In your search for a veterinary facility, we believe you should expect high quality care as well as great service. Our goal has been to assemble a veterinary health care team committed to providing exceptional client service and veterinary health care. Our commitment to you is to continue to offer our world class service and a state of the art veterinary facility.
Your pet's annual veterinary check-up will include a total physical exam, with a thorough investigation of your pet from the tip of the nose, to the tip of the tail. Like you, your pet can lose his teeth due to decay and neglect. Because even the most cooperative pet may not readily go-along with a tooth and gum brushing, an annual cleaning by your veterinarian maybe in order.
In our area and climate, it is necessary to pay particular attention to internal and external parasites, and signs of allergic disease. Fleas, ticks, and heartworms are parasites are of particular importance in our area. Heartworm disease is transmitted by mosquitos so pets should maintain heartworm prevention even during the winter months.
Fecal parasites are very common internal parasites (particularly among puppies and kittens) and pets that are infested with worms generally shed parasite eggs into the environment. Since both internal and external parasites have the ability to share certain diseases with people, preventing them is key, particularly for those people with weaker immune systems or those undergoing immune system suppression.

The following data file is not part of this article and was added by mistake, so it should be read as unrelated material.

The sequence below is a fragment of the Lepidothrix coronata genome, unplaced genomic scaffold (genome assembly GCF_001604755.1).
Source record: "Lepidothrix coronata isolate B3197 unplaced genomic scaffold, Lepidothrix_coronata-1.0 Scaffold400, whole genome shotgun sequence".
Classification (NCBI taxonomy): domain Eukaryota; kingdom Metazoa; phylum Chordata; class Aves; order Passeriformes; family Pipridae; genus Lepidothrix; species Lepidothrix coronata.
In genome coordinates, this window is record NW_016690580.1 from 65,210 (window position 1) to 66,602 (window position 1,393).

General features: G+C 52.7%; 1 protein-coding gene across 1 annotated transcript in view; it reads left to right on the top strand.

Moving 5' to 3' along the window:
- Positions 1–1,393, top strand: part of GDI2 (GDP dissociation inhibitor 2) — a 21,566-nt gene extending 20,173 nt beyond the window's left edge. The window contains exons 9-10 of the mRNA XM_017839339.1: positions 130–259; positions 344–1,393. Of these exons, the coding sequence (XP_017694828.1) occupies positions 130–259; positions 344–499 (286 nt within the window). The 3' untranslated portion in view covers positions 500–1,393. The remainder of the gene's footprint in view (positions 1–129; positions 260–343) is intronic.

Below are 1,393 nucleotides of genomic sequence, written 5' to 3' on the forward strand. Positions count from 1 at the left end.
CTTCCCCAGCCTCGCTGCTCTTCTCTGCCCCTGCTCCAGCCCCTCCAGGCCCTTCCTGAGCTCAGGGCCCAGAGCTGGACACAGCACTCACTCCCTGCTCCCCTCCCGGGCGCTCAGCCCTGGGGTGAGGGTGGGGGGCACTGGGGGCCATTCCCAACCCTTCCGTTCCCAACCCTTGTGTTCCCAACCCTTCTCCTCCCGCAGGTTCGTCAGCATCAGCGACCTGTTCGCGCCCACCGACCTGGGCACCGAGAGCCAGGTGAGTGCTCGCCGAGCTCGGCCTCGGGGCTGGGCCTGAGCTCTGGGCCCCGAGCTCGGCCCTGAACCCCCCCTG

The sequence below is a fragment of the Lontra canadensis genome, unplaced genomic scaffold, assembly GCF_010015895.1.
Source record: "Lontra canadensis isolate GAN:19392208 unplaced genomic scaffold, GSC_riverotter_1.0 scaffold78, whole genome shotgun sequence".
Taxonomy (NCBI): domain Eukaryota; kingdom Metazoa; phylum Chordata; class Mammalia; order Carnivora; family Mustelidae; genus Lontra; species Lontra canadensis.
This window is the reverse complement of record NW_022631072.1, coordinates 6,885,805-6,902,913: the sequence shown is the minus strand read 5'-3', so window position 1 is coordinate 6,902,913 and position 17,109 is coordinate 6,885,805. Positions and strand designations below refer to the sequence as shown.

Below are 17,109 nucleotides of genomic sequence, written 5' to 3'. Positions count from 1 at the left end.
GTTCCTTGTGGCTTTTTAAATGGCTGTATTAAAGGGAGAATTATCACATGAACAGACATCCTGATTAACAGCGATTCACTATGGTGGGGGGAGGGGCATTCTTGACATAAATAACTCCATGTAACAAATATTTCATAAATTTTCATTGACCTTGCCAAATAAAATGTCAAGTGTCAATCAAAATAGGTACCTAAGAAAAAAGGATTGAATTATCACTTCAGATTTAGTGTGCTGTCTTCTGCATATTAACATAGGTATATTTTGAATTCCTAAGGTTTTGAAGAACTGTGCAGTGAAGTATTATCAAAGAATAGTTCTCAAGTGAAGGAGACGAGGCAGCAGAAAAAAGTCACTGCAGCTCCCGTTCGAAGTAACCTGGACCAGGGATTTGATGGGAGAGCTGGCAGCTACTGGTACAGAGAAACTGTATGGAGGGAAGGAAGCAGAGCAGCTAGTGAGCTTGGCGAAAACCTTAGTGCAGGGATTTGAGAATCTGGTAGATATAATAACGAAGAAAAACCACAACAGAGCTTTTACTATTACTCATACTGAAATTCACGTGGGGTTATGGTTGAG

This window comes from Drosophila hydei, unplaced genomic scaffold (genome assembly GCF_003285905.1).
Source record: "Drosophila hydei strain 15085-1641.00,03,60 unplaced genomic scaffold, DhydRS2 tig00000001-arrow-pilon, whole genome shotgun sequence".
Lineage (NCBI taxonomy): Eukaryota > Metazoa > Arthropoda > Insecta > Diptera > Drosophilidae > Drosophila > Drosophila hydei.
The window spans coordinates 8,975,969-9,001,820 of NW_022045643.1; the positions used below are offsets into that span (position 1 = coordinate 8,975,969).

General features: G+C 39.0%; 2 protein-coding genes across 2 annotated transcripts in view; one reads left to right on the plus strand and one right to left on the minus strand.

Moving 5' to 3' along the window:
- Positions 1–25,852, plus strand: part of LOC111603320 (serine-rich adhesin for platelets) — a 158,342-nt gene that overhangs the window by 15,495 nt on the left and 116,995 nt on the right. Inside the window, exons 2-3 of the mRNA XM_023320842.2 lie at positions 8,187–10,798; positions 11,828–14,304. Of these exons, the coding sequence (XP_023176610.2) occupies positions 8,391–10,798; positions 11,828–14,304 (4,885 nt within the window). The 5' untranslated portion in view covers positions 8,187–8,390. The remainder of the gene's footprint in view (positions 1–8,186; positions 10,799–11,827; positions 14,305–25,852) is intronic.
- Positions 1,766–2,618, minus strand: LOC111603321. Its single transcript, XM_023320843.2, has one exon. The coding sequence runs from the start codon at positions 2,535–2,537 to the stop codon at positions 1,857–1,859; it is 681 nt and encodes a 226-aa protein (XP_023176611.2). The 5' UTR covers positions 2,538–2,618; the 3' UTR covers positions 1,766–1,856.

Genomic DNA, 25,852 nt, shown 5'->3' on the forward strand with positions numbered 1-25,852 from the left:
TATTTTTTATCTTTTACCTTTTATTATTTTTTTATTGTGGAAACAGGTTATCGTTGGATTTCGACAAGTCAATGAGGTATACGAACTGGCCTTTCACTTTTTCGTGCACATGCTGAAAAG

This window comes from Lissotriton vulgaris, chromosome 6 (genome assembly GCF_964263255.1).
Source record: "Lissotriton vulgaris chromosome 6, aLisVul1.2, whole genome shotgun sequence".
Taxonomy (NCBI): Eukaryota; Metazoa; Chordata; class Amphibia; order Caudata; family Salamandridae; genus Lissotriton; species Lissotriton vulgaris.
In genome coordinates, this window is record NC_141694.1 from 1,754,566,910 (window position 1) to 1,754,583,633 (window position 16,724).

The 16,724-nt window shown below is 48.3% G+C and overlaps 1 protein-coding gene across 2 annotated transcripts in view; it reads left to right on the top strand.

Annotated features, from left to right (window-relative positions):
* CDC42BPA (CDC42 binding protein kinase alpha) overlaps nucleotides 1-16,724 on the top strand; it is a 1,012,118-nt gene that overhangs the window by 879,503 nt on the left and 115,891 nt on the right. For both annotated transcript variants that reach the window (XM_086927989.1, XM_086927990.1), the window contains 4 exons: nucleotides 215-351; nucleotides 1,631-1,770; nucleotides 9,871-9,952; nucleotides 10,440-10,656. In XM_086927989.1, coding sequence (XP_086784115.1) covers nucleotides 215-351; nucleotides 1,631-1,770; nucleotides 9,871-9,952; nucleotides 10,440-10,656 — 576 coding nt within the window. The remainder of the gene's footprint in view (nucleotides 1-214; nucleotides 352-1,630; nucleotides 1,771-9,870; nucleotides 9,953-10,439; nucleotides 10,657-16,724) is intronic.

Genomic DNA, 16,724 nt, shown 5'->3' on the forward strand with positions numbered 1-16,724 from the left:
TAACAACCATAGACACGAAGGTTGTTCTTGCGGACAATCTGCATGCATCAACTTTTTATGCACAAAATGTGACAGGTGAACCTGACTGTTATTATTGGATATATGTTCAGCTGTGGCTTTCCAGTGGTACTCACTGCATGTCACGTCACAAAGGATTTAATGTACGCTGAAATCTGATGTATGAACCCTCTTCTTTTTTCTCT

It is a good idea to keep an accurate medical diary not only of the procedures and vaccinations your pet receives at the vet, but also of notes on things like your pet's habits and any physical changes or unusual occurrences. Keep track of small shifts in your pet's behavior, including urinary marking habits and mood swings, along with diet and routine modifications. Seemingly unrelated occurrences may help to explain results of your pet's medical tests. Also, if you move to a new area, it's good to have a journal to provide a complete medical history.
Choose a veterinarian who is calm, compassionate and willing to explain all the procedures your pet undergoes. Try to find a vet with whom both you and your pet feel comfortable. Try to have it convenient, choose a clinic with qualified staff and facilities to undertake surgery and perform procedures requiring anesthesia, such as teeth cleaning. Because of the general risks inherent to anesthesia, especially for very old, very young or very ill pets, your veterinarian will likely suggest a few diagnostic exams, that may include bloodwork, urine analysis, and a chest X-ray, before your pet is anesthetized. Which tests are appropriate for your pet will be discussed ahead of time, and receive your approval before they are performed. During the procedure pets might need an IV drip, with antibiotics sometimes being necessary before and/or after a procedure.
There may be times when Dr. Mullen may refer you to a specialist. A specialist is a veterinarian who have completed advanced studies in specialties such as internal medicine, surgery, dermatology, ophthalmology, and emergency care. A specialist can provide additional expertise if a pet must undergo a specialty procedure that requires more precise knowledge and experience.